November 29, 2022

Great Indian Mutiny

Complete IndianNews World

The crisis in Ukraine shows the limits of India’s “neutrality”.

Russian President Vladimir Putin (L) and Indian Prime Minister Narendra Modi (R) on December 6, 2021 in New Delhi. afp_tickers

This content was released on 01 March 2022 – 10:01

(AFP)

Experts say the Russian invasion of Ukraine is undermining India’s traditional policy of balance between the West and Russia, pushing New Delhi into a difficult diplomatic situation.

Last week, India, like China and the United Arab Emirates, joined the UN in condemning Russia’s “aggression” against Ukraine.

Russia, which vetoed the resolution using its powers as a permanent member of the Security Council, praised New Delhi for its “independent and balanced” position.

But India believed that position would be seen as an expression of neutrality, which was explained by many countries as practical support for Russia.

There are also reports that India wants to enter into a currency trade agreement with Russia, undermining Western efforts to isolate Moscow from the World Financial Organization.

This crisis puts India in an old predicament. Indian diplomacy was very close to the Soviet Union, which left its arch-enemy Pakistan in the Western camp during the Cold War.

These liquid links survived the fall of the Iron Curtain, and Russia is its largest arms supplier.

India needs the support of the West against China and its leader Xi Jinping, who seeks to extend its influence in the Indian Ocean – amid controversy between the two countries that sparked deadly conflicts in 2020.

With the United States, Japan and Australia, the country is part of the Quad Alliance, which is designed to counter China’s growing influence in the region.

His decision to abstain from the UN referendum on Friday put India in the same camp as China.

“India does not have many options,” said Nandan Unnikrishnan, an expert at the Observer Research Foundation, a New Delhi-based think tank.

“The country is as interested in its relationship with Russia as it is in its relationship with the United States,” he told the AFP.

Unnikrishna explained that the country was facing challenges in the maritime sector, which needed the United States and Russia’s assistance on the continent.

– Bear Hug –

Putin, who visited India on an extraordinary trip last year, once embraced even Prime Minister Narendra Modi as a symbol of strengthening military and energy ties and once excited the country.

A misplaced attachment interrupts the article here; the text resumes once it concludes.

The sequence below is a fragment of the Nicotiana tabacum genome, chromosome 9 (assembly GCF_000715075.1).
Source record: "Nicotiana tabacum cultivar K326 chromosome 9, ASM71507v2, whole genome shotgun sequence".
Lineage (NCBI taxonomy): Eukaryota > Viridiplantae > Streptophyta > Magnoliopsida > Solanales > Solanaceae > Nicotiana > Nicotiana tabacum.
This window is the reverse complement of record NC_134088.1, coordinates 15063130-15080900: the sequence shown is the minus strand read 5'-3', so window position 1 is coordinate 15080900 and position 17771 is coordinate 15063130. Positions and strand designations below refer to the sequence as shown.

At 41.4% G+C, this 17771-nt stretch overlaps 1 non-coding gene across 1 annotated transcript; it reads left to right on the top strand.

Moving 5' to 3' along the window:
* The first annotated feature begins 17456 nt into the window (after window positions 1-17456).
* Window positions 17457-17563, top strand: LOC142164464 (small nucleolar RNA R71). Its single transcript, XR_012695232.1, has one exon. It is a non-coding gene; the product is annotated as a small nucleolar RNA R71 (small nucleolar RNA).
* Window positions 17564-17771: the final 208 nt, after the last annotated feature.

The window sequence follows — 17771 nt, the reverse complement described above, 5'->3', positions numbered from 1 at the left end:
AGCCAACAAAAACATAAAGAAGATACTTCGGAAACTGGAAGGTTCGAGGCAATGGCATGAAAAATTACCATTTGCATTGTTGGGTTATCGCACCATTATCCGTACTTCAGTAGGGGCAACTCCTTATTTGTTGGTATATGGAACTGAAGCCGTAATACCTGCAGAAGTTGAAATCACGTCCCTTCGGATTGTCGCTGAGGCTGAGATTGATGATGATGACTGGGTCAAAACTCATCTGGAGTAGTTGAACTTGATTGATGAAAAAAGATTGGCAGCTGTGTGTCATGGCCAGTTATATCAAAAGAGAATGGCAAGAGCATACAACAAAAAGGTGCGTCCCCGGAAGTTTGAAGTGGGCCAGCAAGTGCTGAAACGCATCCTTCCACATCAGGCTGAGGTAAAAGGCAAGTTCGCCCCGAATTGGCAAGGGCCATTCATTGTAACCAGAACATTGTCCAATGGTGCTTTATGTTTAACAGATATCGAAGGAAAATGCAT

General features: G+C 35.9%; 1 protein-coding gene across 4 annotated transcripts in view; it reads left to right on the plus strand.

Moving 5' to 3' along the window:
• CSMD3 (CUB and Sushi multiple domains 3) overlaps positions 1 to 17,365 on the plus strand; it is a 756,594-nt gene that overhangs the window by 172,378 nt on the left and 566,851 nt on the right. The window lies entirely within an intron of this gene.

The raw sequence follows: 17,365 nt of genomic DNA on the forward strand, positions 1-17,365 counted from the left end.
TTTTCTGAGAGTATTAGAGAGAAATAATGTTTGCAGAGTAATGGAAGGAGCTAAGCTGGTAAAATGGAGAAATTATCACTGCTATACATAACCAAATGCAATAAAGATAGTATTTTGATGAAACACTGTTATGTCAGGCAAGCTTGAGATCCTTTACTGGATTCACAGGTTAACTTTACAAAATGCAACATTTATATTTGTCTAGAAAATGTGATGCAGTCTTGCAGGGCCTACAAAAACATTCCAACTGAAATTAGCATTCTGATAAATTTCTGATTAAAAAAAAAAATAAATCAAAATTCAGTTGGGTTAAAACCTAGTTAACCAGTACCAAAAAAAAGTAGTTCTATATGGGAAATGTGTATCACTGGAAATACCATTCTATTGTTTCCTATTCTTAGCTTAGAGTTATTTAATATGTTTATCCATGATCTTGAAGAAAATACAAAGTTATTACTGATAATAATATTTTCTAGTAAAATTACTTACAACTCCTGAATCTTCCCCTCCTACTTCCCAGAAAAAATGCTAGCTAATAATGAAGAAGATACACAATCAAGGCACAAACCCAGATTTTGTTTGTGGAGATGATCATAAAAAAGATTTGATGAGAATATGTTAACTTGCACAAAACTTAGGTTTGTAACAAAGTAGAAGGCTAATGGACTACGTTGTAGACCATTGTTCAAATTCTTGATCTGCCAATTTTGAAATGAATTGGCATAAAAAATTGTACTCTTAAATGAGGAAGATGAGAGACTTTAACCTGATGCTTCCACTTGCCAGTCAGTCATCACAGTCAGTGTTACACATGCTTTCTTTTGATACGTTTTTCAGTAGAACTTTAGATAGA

India is the second largest arms buyer in the world after Saudi Arabia and, according to Business Standard, between 49.4% of arms imports came from Russia between 2016 and 2020.

Russia began offering the S-400 missile defense system last weekend, and India agreed to buy it in 2018 for $ 5 billion, despite the threat of US sanctions.

At a time when New Delhi is seeking to develop its own weapons capabilities and diversify supplies, US imports are only 11%.

India – with a population of 1.4 billion – is heavily dependent on Russian oil. Bilateral trade is close to $ 9,000 million, with India exporting to Russia the most common items in the pharmaceutical industry, as well as other sectors such as tea and coffee.

Diplomatically, Russia continues to veto all UN resolutions condemning India’s actions in Kashmir, which has been plagued by decades of violent insurgency.

According to Happyman Jacob of Jawaharlal Nehru University, Russia is the country’s “only permanent partner” north of its borders.

– Conflict between East and West –

One of the most responsible characters in the world concert is the UN. When New Delhi wants a permanent seat on the Security Council, it must act with caution and avoid openly condemning Russia.

So far he has refrained from referring to Moscow’s actions as an invasion, but instead to local aspects of the crisis, such as the expulsion of Indian students from Ukraine.

The United States has not openly expressed its anger, saying instead that the two countries have a “relationship” that Washington does not have with India and calls on Delhi to use its “influence” with Moscow.

But former officials were very outspoken, for example, calling former US ambassador Richard Haas “India’s policy of a careful response to avoid annoying Putin at any cost.”

He added that the country was “not yet ready to rise as a responsible force and a reliable partner”.

According to analyst Sanjay Baru, Western nations need to take a more lenient view of India’s relations with Russia, precisely because of its role in confronting China.

He wrote in the Times of India, “Only a movement India can face China’s aggression.

“There is no reason for India to be a sideline in a conflict between the East and the West, based on Europe and the continuation of the Cold War,” he added.

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